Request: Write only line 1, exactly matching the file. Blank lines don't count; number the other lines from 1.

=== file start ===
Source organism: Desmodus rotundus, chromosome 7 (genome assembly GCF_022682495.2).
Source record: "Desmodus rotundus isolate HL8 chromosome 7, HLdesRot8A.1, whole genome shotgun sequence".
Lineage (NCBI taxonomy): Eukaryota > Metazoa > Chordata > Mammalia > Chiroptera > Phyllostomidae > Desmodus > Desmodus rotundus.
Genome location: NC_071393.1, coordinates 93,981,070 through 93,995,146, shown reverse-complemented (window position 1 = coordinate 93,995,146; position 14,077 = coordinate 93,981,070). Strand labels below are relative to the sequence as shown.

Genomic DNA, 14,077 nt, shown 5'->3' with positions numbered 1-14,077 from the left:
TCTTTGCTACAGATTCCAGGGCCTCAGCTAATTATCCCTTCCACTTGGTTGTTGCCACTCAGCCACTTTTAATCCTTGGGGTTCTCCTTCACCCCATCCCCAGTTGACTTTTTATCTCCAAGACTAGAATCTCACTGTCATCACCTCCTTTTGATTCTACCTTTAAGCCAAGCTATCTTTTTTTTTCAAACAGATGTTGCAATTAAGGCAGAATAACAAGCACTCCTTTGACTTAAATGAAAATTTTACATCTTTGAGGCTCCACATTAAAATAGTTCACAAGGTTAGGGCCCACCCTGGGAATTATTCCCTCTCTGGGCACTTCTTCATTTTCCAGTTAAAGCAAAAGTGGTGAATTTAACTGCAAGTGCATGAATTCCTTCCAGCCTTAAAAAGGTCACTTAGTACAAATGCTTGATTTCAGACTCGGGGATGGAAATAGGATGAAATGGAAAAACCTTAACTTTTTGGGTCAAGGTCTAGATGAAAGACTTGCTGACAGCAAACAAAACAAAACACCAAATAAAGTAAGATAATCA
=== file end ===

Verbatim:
Source organism: Desmodus rotundus, chromosome 7 (genome assembly GCF_022682495.2).